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Nat Commun. 2015 Jun 26;6:7481. doi: 10.1038/ncomms8481.

Glycan complexity dictates microbial resource allocation in the large intestine.

Author information

1
Institute for Cell and Molecular Biosciences, The Medical School, Newcastle University, Newcastle upon Tyne NE2 4HH, UK.
2
Department of Biochemistry, University of Cambridge, Tennis Court Road, Cambridge CB2 1QW, UK.
3
Architecture et Fonction des Macromolécules Biologiques (AFMB), UMR 7257 CNRS, Université Aix-Marseille, 163 Avenue de Luminy, 13288 Marseille, France.
4
Department of Microbiology and Immunology, University of Michigan Medical School, Ann Arbor, Michigan 48109, USA.
5
United States Department of Agriculture- Agricultural Research Service, Eastern Regional Research Center, 600 East Mermaid Lane, Wyndmoor, Pennsylvania 19038, USA.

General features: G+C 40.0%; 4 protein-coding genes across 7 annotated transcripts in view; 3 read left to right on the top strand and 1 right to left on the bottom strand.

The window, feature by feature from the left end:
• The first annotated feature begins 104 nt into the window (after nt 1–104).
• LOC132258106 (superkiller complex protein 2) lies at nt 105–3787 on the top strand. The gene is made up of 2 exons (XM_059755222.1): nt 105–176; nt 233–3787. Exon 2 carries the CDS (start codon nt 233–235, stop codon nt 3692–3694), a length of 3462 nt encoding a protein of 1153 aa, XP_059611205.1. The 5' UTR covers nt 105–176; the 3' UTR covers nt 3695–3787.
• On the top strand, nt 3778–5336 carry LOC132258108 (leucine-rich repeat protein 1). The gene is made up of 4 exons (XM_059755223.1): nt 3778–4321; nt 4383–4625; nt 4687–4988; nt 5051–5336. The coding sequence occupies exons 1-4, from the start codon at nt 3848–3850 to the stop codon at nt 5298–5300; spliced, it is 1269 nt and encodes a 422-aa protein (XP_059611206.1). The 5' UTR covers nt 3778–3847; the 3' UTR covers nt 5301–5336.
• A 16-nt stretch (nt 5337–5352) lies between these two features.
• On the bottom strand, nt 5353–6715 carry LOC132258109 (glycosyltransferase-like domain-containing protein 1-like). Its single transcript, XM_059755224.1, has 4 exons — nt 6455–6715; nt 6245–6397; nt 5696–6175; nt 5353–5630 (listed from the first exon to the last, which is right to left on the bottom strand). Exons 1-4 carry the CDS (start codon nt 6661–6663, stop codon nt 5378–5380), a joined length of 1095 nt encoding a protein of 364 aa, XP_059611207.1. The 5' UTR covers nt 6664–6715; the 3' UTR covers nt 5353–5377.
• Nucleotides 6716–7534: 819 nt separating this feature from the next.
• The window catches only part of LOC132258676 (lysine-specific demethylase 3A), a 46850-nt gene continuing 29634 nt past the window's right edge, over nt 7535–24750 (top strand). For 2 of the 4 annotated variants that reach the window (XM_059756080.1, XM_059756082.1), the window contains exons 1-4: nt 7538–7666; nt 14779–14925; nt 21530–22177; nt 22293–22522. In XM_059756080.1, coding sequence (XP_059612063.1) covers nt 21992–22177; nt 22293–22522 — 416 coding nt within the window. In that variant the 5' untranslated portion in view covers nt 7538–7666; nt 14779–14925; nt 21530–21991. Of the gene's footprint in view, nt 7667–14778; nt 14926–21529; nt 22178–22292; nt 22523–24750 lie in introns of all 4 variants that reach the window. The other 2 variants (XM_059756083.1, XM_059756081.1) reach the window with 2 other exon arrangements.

6
1] Architecture et Fonction des Macromolécules Biologiques (AFMB), UMR 7257 CNRS, Université Aix-Marseille, 163 Avenue de Luminy, 13288 Marseille, France [2] Department of Biological Sciences, King Abdulaziz University, Jeddah, Saudi Arabia.

Abstract

The structure of the human gut microbiota is controlled primarily through the degradation of complex dietary carbohydrates, but the extent to which carbohydrate breakdown products are shared between members of the microbiota is unclear. We show here, using xylan as a model, that sharing the breakdown products of complex carbohydrates by key members of the microbiota, such as Bacteroides ovatus, is dependent on the complexity of the target glycan. Characterization of the extensive xylan degrading apparatus expressed by B. ovatus reveals that the breakdown of the polysaccharide by the human gut microbiota is significantly more complex than previous models suggested, which were based on the deconstruction of xylans containing limited monosaccharide side chains. Our report presents a highly complex and dynamic xylan degrading apparatus that is fine-tuned to recognize the different forms of the polysaccharide presented to the human gut microbiota.

PMID:
26112186
PMCID:
PMC4491172
DOI:
10.1038/ncomms8481
[Indexed for MEDLINE]
Free PMC Article

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